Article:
Military macaw gets relief for sore feet

Louie the military macaw is no stranger to medical issues. He came to the Sanctuary after losing his home when unfortunately, one of his family members became terminally ill. Though he was only 15 at the time (still pretty young for a bird who can live up to 80 years), Louie had some problems of his own.

All of Louie’s health challenges seemed to be congenital. He was born with sinus and air sac problems that caused him to breathe through his mouth. While it’s not the most comfortable way for a bird to breathe, he seemed to handle it pretty well. His feet, however, were another matter entirely.

Louie the military macaw

Parrot feet problems

Bird foot anatomy can vary from species to species, but parrot feet all have one thing in common. They are zygodactyl, which means they have two toes facing forward and two facing back. It's one of the specifications for being considered a parrot,” says Jacque Johnson, manager of Parrot Garden. Those forward- and backward-facing toes are perfect for comfortably and effectively gripping branches and perches.  

But Louie’s feet aren’t shaped quite like other parrots’ feet. He walks differently and has a hard time perching for any length of time. The poor bird’s toes are so misshapen that he can barely grip a perch at all, and he is prone to getting pressure sores where the perch digs into his heels. In fact, Louie’s feet hurt so much that he had taken to hanging on the side of his cage by his beak. That would be uncomfortable for any bird, but it was an even bigger problem for Louie, since he also has to breathe through his mouth.

Learn more about bird health and care

Louie the military macaw's feet aren't shaped like other parrot feet

Taking the pressure off

Best Friends vets and Parrot Garden caregivers immediately went to work on finding solutions that would make Louie happier and more comfortable. That meant finding creative ways to help him take the pressure off his feet — other than hanging by his beak.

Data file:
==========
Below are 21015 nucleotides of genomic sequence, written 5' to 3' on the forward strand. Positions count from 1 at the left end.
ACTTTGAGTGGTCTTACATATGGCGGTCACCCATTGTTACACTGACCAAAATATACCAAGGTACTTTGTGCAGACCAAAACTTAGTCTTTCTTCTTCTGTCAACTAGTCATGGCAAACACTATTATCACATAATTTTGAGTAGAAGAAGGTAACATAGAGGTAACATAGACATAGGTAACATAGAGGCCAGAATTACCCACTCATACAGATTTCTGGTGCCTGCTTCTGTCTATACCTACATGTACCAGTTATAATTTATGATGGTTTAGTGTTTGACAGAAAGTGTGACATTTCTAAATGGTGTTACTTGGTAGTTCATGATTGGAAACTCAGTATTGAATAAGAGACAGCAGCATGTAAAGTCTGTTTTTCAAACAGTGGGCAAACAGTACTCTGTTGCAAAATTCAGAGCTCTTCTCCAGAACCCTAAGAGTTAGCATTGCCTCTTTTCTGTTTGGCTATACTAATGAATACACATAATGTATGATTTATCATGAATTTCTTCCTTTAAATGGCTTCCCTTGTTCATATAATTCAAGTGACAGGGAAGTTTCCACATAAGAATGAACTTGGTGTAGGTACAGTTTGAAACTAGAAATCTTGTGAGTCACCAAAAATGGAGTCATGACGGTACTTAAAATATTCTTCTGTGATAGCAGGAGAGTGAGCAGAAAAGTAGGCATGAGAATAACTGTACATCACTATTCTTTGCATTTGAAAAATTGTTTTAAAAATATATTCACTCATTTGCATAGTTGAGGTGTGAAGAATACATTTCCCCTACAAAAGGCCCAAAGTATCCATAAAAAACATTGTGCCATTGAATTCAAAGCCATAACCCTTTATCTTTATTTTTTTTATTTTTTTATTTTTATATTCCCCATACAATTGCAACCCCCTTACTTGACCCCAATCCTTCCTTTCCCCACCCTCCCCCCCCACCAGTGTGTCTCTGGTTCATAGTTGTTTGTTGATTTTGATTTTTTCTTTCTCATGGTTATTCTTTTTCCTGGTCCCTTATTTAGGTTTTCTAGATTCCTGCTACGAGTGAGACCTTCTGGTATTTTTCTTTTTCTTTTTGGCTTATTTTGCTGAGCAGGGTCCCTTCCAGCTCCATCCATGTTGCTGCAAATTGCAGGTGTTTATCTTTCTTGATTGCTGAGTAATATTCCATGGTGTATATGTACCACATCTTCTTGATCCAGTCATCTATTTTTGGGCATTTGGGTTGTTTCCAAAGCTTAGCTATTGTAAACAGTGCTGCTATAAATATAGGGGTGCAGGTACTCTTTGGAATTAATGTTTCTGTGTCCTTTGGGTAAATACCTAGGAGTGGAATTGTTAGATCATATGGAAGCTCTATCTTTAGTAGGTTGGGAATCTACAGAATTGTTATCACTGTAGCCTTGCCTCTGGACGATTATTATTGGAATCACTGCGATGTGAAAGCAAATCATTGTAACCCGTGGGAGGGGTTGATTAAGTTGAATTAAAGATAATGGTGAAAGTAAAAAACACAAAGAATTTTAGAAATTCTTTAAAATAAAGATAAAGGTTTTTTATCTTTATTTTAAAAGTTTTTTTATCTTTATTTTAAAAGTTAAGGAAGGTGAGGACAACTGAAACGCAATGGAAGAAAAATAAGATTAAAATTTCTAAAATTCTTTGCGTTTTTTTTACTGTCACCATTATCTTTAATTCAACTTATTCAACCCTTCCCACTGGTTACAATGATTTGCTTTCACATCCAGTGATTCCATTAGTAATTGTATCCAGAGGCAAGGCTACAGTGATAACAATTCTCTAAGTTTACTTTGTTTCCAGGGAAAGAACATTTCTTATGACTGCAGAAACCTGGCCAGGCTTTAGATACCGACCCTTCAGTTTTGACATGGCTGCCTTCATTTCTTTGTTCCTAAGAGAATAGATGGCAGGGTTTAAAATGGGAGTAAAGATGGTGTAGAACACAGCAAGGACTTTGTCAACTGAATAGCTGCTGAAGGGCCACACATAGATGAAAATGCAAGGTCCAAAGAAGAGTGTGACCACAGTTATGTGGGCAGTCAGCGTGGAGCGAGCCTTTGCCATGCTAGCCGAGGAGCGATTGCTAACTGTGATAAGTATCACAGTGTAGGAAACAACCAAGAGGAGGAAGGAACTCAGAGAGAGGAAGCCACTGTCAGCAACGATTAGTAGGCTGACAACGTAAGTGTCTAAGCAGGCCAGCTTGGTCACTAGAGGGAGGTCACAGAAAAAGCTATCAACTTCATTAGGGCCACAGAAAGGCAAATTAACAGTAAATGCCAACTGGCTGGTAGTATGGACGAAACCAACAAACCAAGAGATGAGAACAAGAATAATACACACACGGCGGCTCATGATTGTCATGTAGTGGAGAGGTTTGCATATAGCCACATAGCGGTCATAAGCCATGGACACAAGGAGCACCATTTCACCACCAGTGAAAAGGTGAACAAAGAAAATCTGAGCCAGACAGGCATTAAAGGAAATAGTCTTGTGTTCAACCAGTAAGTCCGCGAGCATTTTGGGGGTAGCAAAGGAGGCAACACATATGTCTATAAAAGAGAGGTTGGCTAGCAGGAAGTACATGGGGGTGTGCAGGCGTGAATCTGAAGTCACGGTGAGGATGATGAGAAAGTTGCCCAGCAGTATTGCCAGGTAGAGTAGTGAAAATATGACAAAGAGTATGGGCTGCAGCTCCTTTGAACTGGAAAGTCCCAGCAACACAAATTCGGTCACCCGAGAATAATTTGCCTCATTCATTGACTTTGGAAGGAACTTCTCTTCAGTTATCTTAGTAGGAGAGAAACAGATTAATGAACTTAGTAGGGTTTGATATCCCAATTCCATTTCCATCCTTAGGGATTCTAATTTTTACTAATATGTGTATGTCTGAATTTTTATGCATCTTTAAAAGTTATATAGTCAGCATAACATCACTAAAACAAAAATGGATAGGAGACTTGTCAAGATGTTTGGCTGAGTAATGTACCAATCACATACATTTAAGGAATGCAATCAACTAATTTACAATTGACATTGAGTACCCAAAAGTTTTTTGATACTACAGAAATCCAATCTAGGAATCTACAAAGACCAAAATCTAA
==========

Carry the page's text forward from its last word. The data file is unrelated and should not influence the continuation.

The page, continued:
Offering Louie different surfaces on which to perch was the key to freeing him from pain. But it wasn’t as simple as it seemed, because Louie is frightened of anything new. While other birds might find new kinds of perches interesting and fun, Louie found them terrifying and didn’t want anything to do with them. He needed a little help adjusting to the very things that could help him the most.

Introducing the parrot tent

Enter Parrot Garden caregiver Kaila Huhtasaari. She started giving Louie lots of extra attention and love, and soon the two formed a solid bond. That meant that Louie would let Kaila hold him on her lap a few times a day to give his tired feet a break from perching. Of course, Kaila couldn’t hold Louie all the time, and he needed something comfortable to rest on during the times he was in his cage.

Caregivers looked online and found the perfect parrot tent — a sort of playpen that could hang in Louie’s cage. It had a heavy-duty plastic bottom with lots of cushioning for comfort. This seemed like it would be just the ticket, but it was going to take Louie time to get used to it. Because Louie trusted his caregiver, he let Kaila hold him on her lap on the tent bed.

At first, Louie didn’t know what to think of it, but his suspicion slowly faded as he realized it wasn’t going to hurt him. He began to sit on the parrot tent when Kaila laid it on a chair outside of his cage. When he did that, he got lots of praise and reassuring head scratches. Next, Kaila hung the tent bed on the outside of Louie’s cage so he could see it while he was inside, yet not feel crowded by it. Eventually, she was able to hang it right in Louie’s cage, so that he could rest on his belly and chest whenever his feet or his beak got tired.

Louie the military macaw with his perch

Putting your feet up

These days, when the weather is nice, Louie likes to spend time outdoors. He even has a special cage in the Parrot Garden yard. His caregivers have lined it with rocks and padded it with towels so that the uneven surface is soft. That way, he can practice standing on different parts of his feet to avoid those pesky pressure sores.

Of course, Louie still gets to hang out on Kaila’s lap, and he even enjoys short walks outside in the soft grass. Every day, he gets to use different parts of his feet to stand and walk on, and he gets nice breaks from standing when he lies on his belly. To Louie, it’s more than a welcome reprieve from the discomfort he once endured. It’s like putting your hot, tired feet up after a long, hard day at work and breathing a deep sigh of relief.

Help bring hope and healing to more animals like Louie

Parrot Garden caregiver Kaila Huhtasaari with Louie the military macaw

Photos by Molly Wald

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